Shelby County Schools board members plan to release a “community action plan” soon to keep the state from forcing the district to open school buildings.
Miska Clay Bibbs, the board’s chairwoman, said many people have reached out to board members asking how they would respond to a bill introduced by Tennessee statehouse leaders that threatens to cut state funding for districts that do not hold in-person classes for at least 70 days this school year.
“The board is working on our community action plan and will be released sometime very soon,” she said to the public during the board’s meeting Tuesday. “Thank you so much for your support in making sure we’re fighting on behalf of the children of Shelby County.”
Stephanie Love, who leads the board’s legislative committee with Sheleah Harris, said she wants to ensure Memphians understand what’s happening on the state level and how they can take action.
“We are most definitely in the process of working with other school districts trying to garner support to make sure that we advocate for what is in the best interest of all of our students in Shelby County,” she said.
The announcement is the school system’s latest attempt to keep control of how to educate students during the coronavirus pandemic as the state increases the pressure to reopen buildings.
Over the weekend, district leaders encouraged parents and teachers to call and write state lawmakers to protest “targeted attacks on urban school districts.” The bill also threatens funding for Metropolitan Nashville Public Schools. Legislators did not discuss the bill during a special session last week but could when the regular session resumes in early February.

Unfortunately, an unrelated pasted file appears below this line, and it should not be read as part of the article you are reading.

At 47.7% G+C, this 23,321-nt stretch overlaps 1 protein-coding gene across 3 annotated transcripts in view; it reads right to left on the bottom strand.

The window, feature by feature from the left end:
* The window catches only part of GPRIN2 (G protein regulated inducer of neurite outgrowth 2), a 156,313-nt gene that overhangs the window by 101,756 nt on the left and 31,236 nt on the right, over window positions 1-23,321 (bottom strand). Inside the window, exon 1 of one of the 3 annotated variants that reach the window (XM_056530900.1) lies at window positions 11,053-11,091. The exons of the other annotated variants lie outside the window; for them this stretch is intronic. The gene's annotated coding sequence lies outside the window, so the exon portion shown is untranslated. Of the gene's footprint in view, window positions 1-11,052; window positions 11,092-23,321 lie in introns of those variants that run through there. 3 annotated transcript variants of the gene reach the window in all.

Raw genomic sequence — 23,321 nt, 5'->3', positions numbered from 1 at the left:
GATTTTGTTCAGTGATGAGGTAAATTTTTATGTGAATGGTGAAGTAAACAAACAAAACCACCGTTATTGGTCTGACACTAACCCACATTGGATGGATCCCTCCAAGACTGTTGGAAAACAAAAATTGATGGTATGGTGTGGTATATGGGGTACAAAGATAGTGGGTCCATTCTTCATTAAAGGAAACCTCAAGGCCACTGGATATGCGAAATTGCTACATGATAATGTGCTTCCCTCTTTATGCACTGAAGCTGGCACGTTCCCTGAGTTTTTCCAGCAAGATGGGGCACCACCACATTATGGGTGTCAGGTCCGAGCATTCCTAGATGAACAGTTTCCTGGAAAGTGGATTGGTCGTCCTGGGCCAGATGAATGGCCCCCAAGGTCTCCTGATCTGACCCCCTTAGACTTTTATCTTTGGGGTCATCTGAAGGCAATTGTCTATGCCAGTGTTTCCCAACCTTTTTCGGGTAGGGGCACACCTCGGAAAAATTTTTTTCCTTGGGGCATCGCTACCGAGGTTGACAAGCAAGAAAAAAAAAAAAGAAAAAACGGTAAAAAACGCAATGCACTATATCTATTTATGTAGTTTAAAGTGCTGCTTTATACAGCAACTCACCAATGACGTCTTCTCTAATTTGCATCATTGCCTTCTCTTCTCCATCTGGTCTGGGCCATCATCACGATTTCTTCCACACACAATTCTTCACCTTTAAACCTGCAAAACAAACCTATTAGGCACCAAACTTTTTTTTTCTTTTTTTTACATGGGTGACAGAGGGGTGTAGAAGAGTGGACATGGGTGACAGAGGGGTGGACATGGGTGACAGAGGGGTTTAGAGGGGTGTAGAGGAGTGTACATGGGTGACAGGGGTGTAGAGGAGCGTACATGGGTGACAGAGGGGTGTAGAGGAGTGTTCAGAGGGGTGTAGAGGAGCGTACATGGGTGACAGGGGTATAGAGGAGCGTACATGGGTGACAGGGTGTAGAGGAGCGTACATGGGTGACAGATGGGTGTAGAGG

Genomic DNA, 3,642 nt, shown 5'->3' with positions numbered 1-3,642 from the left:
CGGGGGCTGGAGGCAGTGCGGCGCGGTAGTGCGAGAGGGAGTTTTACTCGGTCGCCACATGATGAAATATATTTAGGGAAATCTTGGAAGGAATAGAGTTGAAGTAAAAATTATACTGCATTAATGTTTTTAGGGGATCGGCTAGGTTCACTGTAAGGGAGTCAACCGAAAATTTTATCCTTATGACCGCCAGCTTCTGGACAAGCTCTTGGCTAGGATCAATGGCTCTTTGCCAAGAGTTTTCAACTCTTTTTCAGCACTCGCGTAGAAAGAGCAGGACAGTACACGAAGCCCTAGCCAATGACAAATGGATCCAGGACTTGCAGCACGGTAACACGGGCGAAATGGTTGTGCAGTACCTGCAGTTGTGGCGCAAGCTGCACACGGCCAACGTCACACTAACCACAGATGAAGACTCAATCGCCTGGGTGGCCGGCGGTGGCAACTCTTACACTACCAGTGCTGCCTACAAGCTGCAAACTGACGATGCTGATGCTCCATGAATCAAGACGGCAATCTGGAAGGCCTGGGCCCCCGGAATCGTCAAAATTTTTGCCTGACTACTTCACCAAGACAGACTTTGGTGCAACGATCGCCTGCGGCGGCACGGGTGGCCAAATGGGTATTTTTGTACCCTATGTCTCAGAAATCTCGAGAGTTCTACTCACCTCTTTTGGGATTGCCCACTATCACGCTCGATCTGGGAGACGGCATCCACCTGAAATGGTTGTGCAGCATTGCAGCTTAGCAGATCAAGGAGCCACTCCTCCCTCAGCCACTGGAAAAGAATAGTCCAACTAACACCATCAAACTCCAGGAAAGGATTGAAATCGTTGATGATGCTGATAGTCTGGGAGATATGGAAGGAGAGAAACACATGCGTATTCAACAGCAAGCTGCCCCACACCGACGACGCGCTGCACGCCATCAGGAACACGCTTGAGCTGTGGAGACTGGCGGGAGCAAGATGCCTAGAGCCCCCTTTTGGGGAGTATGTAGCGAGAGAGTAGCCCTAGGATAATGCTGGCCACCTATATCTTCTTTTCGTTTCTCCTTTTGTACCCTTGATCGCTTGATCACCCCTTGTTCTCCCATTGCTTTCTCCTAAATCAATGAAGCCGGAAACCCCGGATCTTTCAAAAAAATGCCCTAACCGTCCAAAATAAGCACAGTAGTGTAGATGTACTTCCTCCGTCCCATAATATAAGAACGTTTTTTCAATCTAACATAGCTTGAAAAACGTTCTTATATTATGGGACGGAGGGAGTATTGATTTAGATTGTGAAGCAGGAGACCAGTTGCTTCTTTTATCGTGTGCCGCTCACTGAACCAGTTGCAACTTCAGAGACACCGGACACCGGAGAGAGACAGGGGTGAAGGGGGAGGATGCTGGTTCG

In a video posted Friday morning, Superintendent Joris Ray pleaded with lawmakers to reject the funding bill. He then told national news network CNN that expedited teacher vaccinations and a statewide mask mandate would be more helpful than a deadline for reopening. Memphis teachers have not received any vaccinations, and Gov. Bill Lee has repeatedly declined to issue a statewide mask mandate to help stem the virus’ spread.
But the district is preparing to reopen classrooms with just 17% of teachers choosing to return. The school board voted Tuesday evening to approve a contract to hire up to 100 additional classroom monitors to supervise students whose teachers chose to continue working remotely.
The Memphis district tentatively plans to open classrooms to students beginning Feb. 8. Parents of about 32% of students in district-run schools said in a survey they would send their children back to school buildings.
Students are slated to continue learning through a screen even if they return to buildings. That way, students don’t have to switch teachers if they choose not to return to the classroom. Also the district wanted to give students the opportunity to go to classrooms, even if their teachers are on screen.